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Am J Geriatr Psychiatry. 2014 Jun;22(6):623-31. doi: 10.1016/j.jagp.2012.12.003. Epub 2013 May 2.

Effects of attachment quality on caregiving of a parent with dementia.

Author information

1
VA NY Harbor Healthcare System, New York University, New York, NY; Department of Psychiatry, New York University, New York, NY. Electronic address: corykchen@gmail.com.
2
Department of Psychology, University Bochum, Ruhr, Germany.
3
Department of Psychiatry, University Bochum, Ruhr, Germany.

Abstract

OBJECTIVES:

The purpose of the current study was to examine the moderating role of attachment quality on the relationship between dementia-specific stressors and: (a) caregiver distress and (b) caregiver satisfaction.

METHOD:

Caregivers (N = 91) of a parent with dementia completed questionnaires that assessed caregiving stressors (parental cognitive impairment and behavioral problems), attachment (early and present-day attachment) and measures of caregiver distress and satisfaction. A series of regression analyses were conducted to test the hypothesis that better attachment quality may buffer the effects of cognitive impairment and behavioral problems on the caregiver's experience of distress and enhance caregiver satisfaction.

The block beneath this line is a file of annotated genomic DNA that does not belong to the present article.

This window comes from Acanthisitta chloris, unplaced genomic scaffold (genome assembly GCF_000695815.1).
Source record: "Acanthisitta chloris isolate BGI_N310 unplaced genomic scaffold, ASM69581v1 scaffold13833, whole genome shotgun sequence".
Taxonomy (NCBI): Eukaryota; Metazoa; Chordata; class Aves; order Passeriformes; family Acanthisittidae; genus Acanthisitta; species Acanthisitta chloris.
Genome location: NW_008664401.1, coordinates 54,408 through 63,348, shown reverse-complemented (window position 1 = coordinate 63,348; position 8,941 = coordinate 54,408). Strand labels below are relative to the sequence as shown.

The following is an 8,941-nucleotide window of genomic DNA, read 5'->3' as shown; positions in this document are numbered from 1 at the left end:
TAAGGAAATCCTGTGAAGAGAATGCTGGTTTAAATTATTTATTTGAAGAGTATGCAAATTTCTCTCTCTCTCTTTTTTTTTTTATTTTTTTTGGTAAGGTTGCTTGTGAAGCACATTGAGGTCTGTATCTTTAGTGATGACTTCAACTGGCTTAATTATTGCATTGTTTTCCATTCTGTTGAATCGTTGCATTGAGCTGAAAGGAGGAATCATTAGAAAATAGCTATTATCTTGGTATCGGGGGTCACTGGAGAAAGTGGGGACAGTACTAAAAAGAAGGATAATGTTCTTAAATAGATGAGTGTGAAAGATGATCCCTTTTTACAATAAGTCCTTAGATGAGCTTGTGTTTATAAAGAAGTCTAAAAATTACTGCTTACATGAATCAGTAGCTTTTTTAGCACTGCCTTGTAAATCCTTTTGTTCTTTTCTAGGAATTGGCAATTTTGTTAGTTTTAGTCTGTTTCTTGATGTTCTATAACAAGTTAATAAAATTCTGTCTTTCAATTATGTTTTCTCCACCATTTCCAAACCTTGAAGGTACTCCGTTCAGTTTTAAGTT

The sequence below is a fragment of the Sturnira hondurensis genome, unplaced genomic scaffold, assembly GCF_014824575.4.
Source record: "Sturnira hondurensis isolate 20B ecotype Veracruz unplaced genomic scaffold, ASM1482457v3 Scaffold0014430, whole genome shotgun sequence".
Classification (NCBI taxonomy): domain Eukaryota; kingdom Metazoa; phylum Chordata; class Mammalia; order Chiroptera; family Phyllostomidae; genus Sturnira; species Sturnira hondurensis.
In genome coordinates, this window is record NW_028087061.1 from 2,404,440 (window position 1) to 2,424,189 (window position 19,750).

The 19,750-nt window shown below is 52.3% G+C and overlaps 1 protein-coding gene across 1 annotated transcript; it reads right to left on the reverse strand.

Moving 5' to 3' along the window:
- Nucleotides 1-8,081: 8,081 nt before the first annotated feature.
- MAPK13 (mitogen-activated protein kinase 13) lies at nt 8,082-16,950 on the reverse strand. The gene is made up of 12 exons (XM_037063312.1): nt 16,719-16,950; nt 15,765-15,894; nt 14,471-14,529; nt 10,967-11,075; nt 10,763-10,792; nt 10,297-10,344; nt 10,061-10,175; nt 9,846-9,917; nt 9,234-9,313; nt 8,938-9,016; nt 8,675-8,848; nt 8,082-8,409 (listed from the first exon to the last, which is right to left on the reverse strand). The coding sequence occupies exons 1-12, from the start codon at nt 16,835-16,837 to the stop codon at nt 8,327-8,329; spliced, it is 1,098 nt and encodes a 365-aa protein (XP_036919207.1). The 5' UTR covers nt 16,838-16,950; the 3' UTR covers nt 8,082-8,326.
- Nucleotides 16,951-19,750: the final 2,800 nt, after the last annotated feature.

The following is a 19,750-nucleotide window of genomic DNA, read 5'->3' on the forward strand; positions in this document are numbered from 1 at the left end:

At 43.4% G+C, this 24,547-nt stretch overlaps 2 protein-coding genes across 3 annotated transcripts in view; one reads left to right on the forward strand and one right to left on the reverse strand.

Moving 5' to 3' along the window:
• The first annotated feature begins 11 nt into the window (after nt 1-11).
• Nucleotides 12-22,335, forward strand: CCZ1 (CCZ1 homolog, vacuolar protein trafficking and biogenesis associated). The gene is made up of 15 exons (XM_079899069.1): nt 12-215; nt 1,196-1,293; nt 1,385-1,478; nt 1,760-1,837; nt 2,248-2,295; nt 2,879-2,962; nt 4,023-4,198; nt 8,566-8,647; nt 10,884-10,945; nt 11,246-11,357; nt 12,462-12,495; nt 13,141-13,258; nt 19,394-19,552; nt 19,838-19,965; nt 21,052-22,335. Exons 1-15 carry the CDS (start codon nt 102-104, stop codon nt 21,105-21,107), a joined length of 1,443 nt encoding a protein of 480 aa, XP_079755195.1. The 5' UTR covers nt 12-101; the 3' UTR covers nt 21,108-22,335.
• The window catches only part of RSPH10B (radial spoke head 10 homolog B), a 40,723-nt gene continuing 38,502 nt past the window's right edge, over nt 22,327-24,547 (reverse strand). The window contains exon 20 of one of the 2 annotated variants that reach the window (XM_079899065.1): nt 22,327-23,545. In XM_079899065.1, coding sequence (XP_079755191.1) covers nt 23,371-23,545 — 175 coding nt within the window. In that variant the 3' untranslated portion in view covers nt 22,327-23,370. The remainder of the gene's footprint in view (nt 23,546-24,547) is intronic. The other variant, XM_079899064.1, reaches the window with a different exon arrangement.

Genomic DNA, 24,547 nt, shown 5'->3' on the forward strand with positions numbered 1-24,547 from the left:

RESULTS:

Results did suggest that present-day attachment moderates the effects of both cognitive impairment and behavioral problems on global distress but, contrary to our hypotheses, attachment security did not buffer the negative impact associated with these demands. Instead, secure present-day attachment was positively associated with an increased risk for emotional distress at mild levels of care-recipient cognitive impairment. Most analyses indicated no significant relationship between caregiving stressors and caregiver distress or satisfaction and few interactions based on attachment quality were found.

CONCLUSIONS:

Our study indicates that attachment security does not always have a protective or stress-buffering function but may amplify the effect of stressors under certain conditions. Different ways of understanding the obtained pattern of findings are discussed and additional work is required to test if secure attachment may be associated with increased resilience when the disease is more advanced. Clinical implications of the present findings are discussed.

KEYWORDS:

Caregiving; attachment; dementia

PMID:
23642460
DOI:
10.1016/j.jagp.2012.12.003
[Indexed for MEDLINE]
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